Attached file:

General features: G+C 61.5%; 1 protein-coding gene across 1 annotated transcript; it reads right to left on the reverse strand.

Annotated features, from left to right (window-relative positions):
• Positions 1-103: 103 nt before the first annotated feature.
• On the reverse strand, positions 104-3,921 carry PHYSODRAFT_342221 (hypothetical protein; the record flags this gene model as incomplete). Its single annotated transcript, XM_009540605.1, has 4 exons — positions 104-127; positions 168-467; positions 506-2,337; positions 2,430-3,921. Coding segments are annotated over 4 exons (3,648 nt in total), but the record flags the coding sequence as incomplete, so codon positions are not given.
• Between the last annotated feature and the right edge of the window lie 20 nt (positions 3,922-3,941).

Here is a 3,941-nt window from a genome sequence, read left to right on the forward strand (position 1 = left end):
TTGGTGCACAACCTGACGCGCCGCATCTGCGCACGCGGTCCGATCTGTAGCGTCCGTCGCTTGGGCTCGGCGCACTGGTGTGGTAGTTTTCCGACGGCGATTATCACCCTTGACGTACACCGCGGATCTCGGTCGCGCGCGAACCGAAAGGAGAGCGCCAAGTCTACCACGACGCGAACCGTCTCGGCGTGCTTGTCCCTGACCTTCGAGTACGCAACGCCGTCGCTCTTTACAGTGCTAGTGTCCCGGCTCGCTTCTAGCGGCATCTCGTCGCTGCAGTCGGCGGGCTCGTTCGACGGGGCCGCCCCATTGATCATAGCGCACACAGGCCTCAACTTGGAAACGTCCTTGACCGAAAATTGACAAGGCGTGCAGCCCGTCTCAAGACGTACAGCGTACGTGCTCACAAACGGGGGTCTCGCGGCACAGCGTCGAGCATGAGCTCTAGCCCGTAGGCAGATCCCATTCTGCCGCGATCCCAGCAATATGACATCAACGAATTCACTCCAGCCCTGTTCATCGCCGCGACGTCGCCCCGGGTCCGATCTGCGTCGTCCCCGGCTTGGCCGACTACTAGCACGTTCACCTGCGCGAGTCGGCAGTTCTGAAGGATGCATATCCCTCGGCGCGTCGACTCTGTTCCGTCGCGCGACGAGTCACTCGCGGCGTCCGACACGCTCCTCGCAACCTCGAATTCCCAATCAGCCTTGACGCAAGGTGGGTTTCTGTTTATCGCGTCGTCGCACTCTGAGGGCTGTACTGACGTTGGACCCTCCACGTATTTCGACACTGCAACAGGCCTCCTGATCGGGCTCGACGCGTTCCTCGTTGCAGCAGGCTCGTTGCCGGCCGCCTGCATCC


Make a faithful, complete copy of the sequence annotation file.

General features: G+C 61.5%; 1 protein-coding gene across 1 annotated transcript; it reads right to left on the reverse strand.

Annotated features, from left to right (window-relative positions):
• Positions 1-103: 103 nt before the first annotated feature.
• On the reverse strand, positions 104-3,921 carry PHYSODRAFT_342221 (hypothetical protein; the record flags this gene model as incomplete). Its single annotated transcript, XM_009540605.1, has 4 exons — positions 104-127; positions 168-467; positions 506-2,337; positions 2,430-3,921. Coding segments are annotated over 4 exons (3,648 nt in total), but the record flags the coding sequence as incomplete, so codon positions are not given.
• Between the last annotated feature and the right edge of the window lie 20 nt (positions 3,922-3,941).

Here is a 3,941-nt window from a genome sequence, read left to right on the forward strand (position 1 = left end):
TTGGTGCACAACCTGACGCGCCGCATCTGCGCACGCGGTCCGATCTGTAGCGTCCGTCGCTTGGGCTCGGCGCACTGGTGTGGTAGTTTTCCGACGGCGATTATCACCCTTGACGTACACCGCGGATCTCGGTCGCGCGCGAACCGAAAGGAGAGCGCCAAGTCTACCACGACGCGAACCGTCTCGGCGTGCTTGTCCCTGACCTTCGAGTACGCAACGCCGTCGCTCTTTACAGTGCTAGTGTCCCGGCTCGCTTCTAGCGGCATCTCGTCGCTGCAGTCGGCGGGCTCGTTCGACGGGGCCGCCCCATTGATCATAGCGCACACAGGCCTCAACTTGGAAACGTCCTTGACCGAAAATTGACAAGGCGTGCAGCCCGTCTCAAGACGTACAGCGTACGTGCTCACAAACGGGGGTCTCGCGGCACAGCGTCGAGCATGAGCTCTAGCCCGTAGGCAGATCCCATTCTGCCGCGATCCCAGCAATATGACATCAACGAATTCACTCCAGCCCTGTTCATCGCCGCGACGTCGCCCCGGGTCCGATCTGCGTCGTCCCCGGCTTGGCCGACTACTAGCACGTTCACCTGCGCGAGTCGGCAGTTCTGAAGGATGCATATCCCTCGGCGCGTCGACTCTGTTCCGTCGCGCGACGAGTCACTCGCGGCGTCCGACACGCTCCTCGCAACCTCGAATTCCCAATCAGCCTTGACGCAAGGTGGGTTTCTGTTTATCGCGTCGTCGCACTCTGAGGGCTGTACTGACGTTGGACCCTCCACGTATTTCGACACTGCAACAGGCCTCCTGATCGGGCTCGACGCGTTCCTCGTTGCAGCAGGCTCGTTGCCGGCCGCCTGCATCC